my grandmother lost her money because of this lawyer. She lives in Argentina now. How can I get some contact info in order to start a lawsuit against this criminal? Thanks very much
By Chuck Strouse
By Scott Fishman
By Terrence McCoy
By Ryan Yousefi
By Ciara LaVelle, Kat Bein, Carolina Del Busto, and Liz Tracy
By Pepe Billete
By Ryan Yousefi
By Kyle Swenson
Although at least one estate the bar accuses Valentine of looting was relatively large more than one million dollars left by Dargans-Fleming others were worth as little as $30,000 the value of the retirement benefits in the case of Helen Wynn, a state social worker.
Wynn's husband Sidney, an 82-year-old ex-Negro League shortstop, says he never suspected there would be a problem with Valentine. Sitting on the worn artificial turf-lined front steps of his North Miami house recently, Wynn describes Valentine as a straight-forward, no-nonsense attorney. "He seemed real down to earth," Wynn says. Though Wynn had to wait four months, Valentine did eventually transfer his wife's estate to him.
Dargans-Fleming's heir, a nephew with severe disabilities, may never see the bulk of the estate left to him. The estate's attorney, Kennon, has a simple definition for Valentine's actions. "He stole the money; there's no question about it," she claims. All that remains of the estate is less than $10,000 in stocks, according to Kennon, who sued Valentine on May 10, alleging civil theft.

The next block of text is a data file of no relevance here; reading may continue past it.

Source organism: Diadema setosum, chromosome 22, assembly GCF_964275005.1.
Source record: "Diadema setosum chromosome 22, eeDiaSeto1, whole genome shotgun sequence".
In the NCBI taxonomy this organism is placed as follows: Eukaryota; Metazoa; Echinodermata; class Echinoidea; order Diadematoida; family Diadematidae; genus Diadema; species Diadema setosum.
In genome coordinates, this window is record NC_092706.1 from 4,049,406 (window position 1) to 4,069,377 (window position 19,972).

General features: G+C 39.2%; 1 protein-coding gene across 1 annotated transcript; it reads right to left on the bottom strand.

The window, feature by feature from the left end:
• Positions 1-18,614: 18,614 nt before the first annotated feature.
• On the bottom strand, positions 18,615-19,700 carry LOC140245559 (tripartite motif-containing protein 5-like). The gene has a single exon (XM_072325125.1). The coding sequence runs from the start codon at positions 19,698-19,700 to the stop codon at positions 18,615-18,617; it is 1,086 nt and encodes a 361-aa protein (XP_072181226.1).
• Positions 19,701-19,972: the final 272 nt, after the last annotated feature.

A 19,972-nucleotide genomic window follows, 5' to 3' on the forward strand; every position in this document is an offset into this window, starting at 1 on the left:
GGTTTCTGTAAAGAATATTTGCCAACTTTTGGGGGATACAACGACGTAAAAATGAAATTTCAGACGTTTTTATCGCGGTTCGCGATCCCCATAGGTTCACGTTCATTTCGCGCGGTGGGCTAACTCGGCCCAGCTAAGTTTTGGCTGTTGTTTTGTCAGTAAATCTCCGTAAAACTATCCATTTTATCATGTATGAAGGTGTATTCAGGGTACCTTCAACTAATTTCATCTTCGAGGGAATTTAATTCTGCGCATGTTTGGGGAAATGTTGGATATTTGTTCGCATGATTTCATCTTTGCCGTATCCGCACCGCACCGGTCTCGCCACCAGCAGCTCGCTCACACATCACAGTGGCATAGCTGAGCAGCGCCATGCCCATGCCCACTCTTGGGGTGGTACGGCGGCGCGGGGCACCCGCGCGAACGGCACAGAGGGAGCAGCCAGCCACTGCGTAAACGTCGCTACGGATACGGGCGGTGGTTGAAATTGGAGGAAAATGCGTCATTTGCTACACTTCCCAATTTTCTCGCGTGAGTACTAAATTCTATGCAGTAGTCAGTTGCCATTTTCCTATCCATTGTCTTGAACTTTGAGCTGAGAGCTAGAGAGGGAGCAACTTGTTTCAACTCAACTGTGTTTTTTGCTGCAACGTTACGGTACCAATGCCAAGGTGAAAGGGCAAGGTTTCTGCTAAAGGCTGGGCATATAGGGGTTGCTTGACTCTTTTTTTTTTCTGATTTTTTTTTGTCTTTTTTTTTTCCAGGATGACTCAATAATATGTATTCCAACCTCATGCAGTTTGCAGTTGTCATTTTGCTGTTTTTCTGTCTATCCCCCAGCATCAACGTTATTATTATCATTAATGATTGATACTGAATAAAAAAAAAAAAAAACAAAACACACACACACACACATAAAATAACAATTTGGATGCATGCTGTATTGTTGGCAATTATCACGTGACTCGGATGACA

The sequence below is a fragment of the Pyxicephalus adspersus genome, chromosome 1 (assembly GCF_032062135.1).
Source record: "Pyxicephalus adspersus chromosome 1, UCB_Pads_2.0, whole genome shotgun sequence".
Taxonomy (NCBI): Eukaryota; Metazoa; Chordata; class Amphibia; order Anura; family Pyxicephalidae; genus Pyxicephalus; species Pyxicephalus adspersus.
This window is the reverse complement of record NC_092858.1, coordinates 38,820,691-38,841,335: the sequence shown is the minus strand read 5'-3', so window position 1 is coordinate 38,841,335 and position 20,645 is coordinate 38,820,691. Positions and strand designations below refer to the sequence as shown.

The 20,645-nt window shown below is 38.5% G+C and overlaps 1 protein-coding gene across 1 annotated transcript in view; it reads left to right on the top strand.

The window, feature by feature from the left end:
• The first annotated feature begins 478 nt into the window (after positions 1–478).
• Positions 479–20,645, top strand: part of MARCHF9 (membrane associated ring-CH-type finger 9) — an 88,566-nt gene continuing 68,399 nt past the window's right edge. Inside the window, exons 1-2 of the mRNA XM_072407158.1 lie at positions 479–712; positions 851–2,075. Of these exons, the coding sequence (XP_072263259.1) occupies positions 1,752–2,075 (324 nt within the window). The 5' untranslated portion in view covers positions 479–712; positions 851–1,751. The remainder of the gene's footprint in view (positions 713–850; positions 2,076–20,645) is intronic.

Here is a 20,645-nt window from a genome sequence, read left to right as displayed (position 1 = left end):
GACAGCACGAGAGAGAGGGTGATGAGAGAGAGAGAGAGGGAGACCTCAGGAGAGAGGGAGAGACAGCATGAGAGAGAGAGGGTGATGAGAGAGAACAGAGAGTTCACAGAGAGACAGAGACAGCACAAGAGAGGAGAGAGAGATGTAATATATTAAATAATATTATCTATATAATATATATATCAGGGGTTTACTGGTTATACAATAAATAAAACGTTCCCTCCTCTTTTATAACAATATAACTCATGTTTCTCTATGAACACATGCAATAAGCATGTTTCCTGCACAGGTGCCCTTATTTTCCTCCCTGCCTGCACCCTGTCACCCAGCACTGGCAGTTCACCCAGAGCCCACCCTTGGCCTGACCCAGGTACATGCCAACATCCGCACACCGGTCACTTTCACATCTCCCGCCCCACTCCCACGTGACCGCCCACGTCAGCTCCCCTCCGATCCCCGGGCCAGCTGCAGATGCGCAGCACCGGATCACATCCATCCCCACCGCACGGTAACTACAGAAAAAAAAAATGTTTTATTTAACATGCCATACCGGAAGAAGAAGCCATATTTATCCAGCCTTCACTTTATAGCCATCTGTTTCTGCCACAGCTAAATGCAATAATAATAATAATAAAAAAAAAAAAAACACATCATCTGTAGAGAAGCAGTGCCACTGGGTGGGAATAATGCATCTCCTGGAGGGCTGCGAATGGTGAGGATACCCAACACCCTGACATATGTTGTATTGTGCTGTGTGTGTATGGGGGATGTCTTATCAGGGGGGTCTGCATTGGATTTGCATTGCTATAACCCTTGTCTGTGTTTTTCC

More lawsuits might be forthcoming. In a court filing, bar association attorneys expressed concern that the association's fund for victims of attorney malfeasance could be exhausted if Valentine can't pay off the potential "substantial claims" against him.
Roundtree says she strives to be a good Christian and is sorry to see anyone, even Valentine, suffer. That won't stop her from filing a lawsuit of her own, though. "You don't treat people that way," she says.